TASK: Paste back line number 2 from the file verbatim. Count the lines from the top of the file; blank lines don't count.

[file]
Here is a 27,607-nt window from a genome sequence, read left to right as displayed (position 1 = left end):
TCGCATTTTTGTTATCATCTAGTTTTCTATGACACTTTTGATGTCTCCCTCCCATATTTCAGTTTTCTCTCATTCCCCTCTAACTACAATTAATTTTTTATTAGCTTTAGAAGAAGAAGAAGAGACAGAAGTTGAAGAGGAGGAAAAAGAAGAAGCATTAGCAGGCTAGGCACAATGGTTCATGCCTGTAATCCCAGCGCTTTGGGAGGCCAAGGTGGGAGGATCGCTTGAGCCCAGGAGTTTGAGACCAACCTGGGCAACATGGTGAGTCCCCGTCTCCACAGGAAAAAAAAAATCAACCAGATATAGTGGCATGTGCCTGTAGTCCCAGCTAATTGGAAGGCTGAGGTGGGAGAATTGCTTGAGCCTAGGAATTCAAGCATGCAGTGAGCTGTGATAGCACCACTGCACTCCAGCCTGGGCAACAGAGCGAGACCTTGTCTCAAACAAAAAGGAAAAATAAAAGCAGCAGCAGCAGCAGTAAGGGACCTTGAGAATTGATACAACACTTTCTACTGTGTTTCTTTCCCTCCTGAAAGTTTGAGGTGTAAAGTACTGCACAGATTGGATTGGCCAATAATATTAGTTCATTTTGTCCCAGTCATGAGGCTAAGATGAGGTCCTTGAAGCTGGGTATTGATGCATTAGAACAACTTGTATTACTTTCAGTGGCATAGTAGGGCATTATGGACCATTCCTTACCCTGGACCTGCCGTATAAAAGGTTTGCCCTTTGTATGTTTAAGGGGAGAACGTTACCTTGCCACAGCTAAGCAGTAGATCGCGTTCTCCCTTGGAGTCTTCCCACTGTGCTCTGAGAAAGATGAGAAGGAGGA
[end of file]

TCGCATTTTTGTTATCATCTAGTTTTCTATGACACTTTTGATGTCTCCCTCCCATATTTCAGTTTTCTCTCATTCCCCTCTAACTACAATTAATTTTTTATTAGCTTTAGAAGAAGAAGAAGAGACAGAAGTTGAAGAGGAGGAAAAAGAAGAAGCATTAGCAGGCTAGGCACAATGGTTCATGCCTGTAATCCCAGCGCTTTGGGAGGCCAAGGTGGGAGGATCGCTTGAGCCCAGGAGTTTGAGACCAACCTGGGCAACATGGTGAGTCCCCGTCTCCACAGGAAAAAAAAAATCAACCAGATATAGTGGCATGTGCCTGTAGTCCCAGCTAATTGGAAGGCTGAGGTGGGAGAATTGCTTGAGCCTAGGAATTCAAGCATGCAGTGAGCTGTGATAGCACCACTGCACTCCAGCCTGGGCAACAGAGCGAGACCTTGTCTCAAACAAAAAGGAAAAATAAAAGCAGCAGCAGCAGCAGTAAGGGACCTTGAGAATTGATACAACACTTTCTACTGTGTTTCTTTCCCTCCTGAAAGTTTGAGGTGTAAAGTACTGCACAGATTGGATTGGCCAATAATATTAGTTCATTTTGTCCCAGTCATGAGGCTAAGATGAGGTCCTTGAAGCTGGGTATTGATGCATTAGAACAACTTGTATTACTTTCAGTGGCATAGTAGGGCATTATGGACCATTCCTTACCCTGGACCTGCCGTATAAAAGGTTTGCCCTTTGTATGTTTAAGGGGAGAACGTTACCTTGCCACAGCTAAGCAGTAGATCGCGTTCTCCCTTGGAGTCTTCCCACTGTGCTCTGAGAAAGATGAGAAGGAGGA